Green Mountain Coffee Roasters was a scandal waiting to happen. There’s been something fishy about their accounting from the outset. The business strategy it was pursuing was a classic example of front-end loading, where revenues and cash flows today are exaggerated in order to fool the unsuspecting investors into thinking that profitability can be maintained. Specifically, they pursued a highly aggressive acquisition strategy to create an illusion of growth. So the fact that their growth has finally cratered shouldn’t come as a surprise to anyone paying the least attention to the game they’ve been playing.
As I wrote in an article for Acquisitions Monthly in October 201, titled Wake Up And Smell the Coffee: Is Green Mountain Coffee Roaster’s acquisition of Van Houtte a sign of weakness?
There won’t be any meaningful free cashflow until 2012. Perhaps that is why Green Mountain has just hiked prices on all its K-Cup portion packsby 10%–15%, blaming it on a 31% increase in green coffee prices duringthe past quarter.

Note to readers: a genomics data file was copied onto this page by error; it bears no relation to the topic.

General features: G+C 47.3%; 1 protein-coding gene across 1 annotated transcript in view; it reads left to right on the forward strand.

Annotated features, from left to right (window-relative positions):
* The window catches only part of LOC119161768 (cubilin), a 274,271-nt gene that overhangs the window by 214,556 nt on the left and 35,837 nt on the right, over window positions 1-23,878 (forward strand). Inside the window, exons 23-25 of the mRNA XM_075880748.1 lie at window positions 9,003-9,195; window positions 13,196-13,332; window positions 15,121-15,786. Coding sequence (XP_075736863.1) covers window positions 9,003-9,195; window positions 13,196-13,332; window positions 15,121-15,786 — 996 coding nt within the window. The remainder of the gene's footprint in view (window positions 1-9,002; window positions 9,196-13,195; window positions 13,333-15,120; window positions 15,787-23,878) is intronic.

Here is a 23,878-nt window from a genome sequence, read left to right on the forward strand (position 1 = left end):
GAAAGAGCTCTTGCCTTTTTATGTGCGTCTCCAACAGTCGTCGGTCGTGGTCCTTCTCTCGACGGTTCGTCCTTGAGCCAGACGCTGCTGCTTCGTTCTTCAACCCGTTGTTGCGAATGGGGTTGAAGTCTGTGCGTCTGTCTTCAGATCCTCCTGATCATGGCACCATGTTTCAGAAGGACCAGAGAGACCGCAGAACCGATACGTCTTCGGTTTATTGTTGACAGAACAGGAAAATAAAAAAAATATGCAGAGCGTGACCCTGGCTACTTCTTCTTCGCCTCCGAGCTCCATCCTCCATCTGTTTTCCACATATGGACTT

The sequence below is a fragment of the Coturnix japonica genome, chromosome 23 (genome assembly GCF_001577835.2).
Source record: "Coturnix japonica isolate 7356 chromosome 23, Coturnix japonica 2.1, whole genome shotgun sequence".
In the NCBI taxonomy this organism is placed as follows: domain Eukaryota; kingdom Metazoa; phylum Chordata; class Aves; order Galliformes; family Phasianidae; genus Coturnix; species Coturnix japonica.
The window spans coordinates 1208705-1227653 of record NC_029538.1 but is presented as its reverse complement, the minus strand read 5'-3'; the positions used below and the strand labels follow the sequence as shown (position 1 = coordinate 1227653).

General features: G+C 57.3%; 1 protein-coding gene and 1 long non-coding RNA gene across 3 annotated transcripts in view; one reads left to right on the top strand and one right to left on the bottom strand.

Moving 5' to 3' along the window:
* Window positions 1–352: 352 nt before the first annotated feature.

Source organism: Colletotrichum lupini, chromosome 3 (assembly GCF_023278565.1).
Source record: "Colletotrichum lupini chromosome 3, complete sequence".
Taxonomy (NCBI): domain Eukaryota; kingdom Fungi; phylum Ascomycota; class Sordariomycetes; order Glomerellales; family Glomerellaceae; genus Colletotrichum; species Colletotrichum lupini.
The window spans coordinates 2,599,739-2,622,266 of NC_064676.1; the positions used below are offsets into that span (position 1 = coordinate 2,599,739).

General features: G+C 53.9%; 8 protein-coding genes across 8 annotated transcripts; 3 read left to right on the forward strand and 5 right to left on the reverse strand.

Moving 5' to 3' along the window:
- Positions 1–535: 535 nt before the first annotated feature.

On top of that, the cost of amortising the goodwill building up on Green Mountain’s balance sheet – the cost of overpaying for its acquisitions – will weigh on earnings for years to come. So if Green Mountain’s present share price is to be justifiable, the manufacturing and distribution synergies that its recent deals promise ought tobe realisable.
Switching royalties for actual revenues has allowed Green Mountain to boast the sort of impressive sales growth – 56% each year for the past three years – that has persuaded the market to give it a premium valuation.
But with close competitor Peet’s Coffee trading on a price-to-sales multiple of 1.4, and having paid close to 2x for Van Houtte and Diedrich, it is questionable Green Mountain deserves to be trading on a price-sales multiple of about 3.5. It might be time for shareholders, dare we say it, to wake up and smell the coffee.